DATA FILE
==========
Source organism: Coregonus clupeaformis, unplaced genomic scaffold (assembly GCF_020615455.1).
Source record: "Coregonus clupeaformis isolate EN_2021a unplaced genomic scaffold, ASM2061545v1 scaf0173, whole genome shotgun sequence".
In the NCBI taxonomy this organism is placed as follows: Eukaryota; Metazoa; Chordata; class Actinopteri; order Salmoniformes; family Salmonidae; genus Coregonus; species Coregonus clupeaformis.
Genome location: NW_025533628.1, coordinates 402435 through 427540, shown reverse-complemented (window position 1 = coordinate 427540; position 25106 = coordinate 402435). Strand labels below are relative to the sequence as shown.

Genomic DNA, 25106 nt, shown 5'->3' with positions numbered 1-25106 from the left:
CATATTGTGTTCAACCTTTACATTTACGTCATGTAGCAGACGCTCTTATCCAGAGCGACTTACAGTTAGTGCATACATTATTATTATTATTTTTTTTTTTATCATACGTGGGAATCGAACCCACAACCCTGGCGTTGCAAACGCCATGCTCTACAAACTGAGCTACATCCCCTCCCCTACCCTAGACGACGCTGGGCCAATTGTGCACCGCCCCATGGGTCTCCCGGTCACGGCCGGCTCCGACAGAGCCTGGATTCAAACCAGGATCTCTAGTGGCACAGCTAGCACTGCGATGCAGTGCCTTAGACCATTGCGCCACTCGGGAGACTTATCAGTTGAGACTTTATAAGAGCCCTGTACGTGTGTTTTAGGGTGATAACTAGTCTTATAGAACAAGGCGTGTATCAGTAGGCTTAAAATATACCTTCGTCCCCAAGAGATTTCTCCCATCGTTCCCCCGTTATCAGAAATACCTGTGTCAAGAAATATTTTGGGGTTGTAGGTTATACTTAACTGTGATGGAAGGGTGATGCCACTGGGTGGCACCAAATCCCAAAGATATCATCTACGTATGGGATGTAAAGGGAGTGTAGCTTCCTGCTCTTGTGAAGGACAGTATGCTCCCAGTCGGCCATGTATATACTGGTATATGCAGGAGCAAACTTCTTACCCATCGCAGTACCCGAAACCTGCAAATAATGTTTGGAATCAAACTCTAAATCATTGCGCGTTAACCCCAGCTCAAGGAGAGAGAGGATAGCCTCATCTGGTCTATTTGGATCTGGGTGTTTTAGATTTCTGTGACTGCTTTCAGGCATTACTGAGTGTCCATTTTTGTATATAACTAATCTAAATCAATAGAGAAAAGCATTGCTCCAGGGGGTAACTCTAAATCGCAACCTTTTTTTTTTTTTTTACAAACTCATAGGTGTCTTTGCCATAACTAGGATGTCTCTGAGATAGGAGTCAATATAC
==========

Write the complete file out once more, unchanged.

Source organism: Coregonus clupeaformis, unplaced genomic scaffold (assembly GCF_020615455.1).
Source record: "Coregonus clupeaformis isolate EN_2021a unplaced genomic scaffold, ASM2061545v1 scaf0173, whole genome shotgun sequence".
In the NCBI taxonomy this organism is placed as follows: Eukaryota; Metazoa; Chordata; class Actinopteri; order Salmoniformes; family Salmonidae; genus Coregonus; species Coregonus clupeaformis.
Genome location: NW_025533628.1, coordinates 402435 through 427540, shown reverse-complemented (window position 1 = coordinate 427540; position 25106 = coordinate 402435). Strand labels below are relative to the sequence as shown.

Genomic DNA, 25106 nt, shown 5'->3' with positions numbered 1-25106 from the left:
CATATTGTGTTCAACCTTTACATTTACGTCATGTAGCAGACGCTCTTATCCAGAGCGACTTACAGTTAGTGCATACATTATTATTATTATTTTTTTTTTTATCATACGTGGGAATCGAACCCACAACCCTGGCGTTGCAAACGCCATGCTCTACAAACTGAGCTACATCCCCTCCCCTACCCTAGACGACGCTGGGCCAATTGTGCACCGCCCCATGGGTCTCCCGGTCACGGCCGGCTCCGACAGAGCCTGGATTCAAACCAGGATCTCTAGTGGCACAGCTAGCACTGCGATGCAGTGCCTTAGACCATTGCGCCACTCGGGAGACTTATCAGTTGAGACTTTATAAGAGCCCTGTACGTGTGTTTTAGGGTGATAACTAGTCTTATAGAACAAGGCGTGTATCAGTAGGCTTAAAATATACCTTCGTCCCCAAGAGATTTCTCCCATCGTTCCCCCGTTATCAGAAATACCTGTGTCAAGAAATATTTTGGGGTTGTAGGTTATACTTAACTGTGATGGAAGGGTGATGCCACTGGGTGGCACCAAATCCCAAAGATATCATCTACGTATGGGATGTAAAGGGAGTGTAGCTTCCTGCTCTTGTGAAGGACAGTATGCTCCCAGTCGGCCATGTATATACTGGTATATGCAGGAGCAAACTTCTTACCCATCGCAGTACCCGAAACCTGCAAATAATGTTTGGAATCAAACTCTAAATCATTGCGCGTTAACCCCAGCTCAAGGAGAGAGAGGATAGCCTCATCTGGTCTATTTGGATCTGGGTGTTTTAGATTTCTGTGACTGCTTTCAGGCATTACTGAGTGTCCATTTTTGTATATAACTAATCTAAATCAATAGAGAAAAGCATTGCTCCAGGGGGTAACTCTAAATCGCAACCTTTTTTTTTTTTTTTACAAACTCATAGGTGTCTTTGCCATAACTAGGATGTCTCTGAGATAGGAGTCAATATAC